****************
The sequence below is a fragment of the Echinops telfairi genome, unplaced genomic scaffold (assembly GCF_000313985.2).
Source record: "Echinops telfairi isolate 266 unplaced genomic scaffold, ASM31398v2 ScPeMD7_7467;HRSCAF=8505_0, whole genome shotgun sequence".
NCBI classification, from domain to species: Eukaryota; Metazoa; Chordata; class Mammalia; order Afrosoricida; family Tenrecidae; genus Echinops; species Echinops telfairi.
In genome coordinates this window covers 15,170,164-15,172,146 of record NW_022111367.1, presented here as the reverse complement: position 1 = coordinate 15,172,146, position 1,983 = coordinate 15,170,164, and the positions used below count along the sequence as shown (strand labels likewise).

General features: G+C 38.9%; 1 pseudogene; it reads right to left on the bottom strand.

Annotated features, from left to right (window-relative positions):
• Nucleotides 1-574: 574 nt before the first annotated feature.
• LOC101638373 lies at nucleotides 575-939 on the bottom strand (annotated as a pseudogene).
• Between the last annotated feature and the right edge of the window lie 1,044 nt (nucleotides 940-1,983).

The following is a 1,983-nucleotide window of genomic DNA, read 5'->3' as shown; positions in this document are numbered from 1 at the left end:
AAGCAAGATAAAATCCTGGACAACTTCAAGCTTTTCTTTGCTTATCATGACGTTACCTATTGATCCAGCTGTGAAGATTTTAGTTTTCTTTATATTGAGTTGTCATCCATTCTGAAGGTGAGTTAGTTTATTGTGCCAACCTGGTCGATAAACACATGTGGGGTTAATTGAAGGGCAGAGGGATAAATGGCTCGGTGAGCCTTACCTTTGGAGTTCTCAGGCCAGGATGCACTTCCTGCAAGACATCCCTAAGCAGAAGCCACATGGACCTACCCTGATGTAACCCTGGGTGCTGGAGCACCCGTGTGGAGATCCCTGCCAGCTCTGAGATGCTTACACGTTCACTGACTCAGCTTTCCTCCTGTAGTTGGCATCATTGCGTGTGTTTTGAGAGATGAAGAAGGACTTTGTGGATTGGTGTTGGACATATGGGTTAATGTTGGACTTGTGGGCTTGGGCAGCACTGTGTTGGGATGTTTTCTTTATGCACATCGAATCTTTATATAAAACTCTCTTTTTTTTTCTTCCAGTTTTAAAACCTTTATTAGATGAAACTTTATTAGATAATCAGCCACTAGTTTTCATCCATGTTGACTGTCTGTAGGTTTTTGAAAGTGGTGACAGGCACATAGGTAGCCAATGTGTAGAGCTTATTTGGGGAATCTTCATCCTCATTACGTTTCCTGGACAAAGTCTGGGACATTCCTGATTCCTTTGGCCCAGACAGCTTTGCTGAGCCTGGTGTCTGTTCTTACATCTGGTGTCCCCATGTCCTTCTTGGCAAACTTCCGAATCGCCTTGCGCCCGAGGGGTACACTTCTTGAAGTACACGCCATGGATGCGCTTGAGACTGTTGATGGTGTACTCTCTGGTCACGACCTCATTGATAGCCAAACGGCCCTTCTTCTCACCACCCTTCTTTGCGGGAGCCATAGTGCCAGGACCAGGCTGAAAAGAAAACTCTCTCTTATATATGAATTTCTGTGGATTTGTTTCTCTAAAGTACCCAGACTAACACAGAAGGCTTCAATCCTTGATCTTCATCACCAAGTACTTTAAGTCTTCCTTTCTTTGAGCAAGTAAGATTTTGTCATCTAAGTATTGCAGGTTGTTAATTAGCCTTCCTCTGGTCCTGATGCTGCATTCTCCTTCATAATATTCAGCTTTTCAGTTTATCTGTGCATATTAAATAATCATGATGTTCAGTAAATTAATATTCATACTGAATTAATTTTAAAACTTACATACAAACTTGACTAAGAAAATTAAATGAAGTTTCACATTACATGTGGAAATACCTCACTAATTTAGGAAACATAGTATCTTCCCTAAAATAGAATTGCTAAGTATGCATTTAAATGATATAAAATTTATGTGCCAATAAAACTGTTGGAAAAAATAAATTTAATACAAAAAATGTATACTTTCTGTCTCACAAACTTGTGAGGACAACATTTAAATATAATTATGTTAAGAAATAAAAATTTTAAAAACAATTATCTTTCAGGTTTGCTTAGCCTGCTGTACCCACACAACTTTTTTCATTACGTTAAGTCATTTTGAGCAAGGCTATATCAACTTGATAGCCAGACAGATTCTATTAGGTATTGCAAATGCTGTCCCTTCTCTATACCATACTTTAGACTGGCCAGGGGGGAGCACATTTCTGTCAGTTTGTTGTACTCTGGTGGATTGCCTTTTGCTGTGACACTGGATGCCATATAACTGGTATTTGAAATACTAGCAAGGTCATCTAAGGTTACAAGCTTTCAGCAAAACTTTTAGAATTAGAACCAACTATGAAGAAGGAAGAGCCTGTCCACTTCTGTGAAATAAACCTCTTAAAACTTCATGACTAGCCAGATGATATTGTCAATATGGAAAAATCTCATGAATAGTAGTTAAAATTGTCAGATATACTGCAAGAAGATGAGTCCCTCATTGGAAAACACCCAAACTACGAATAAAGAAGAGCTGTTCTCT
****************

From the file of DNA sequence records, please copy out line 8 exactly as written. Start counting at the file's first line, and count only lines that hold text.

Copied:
• LOC101638373 lies at nucleotides 575-939 on the bottom strand (annotated as a pseudogene).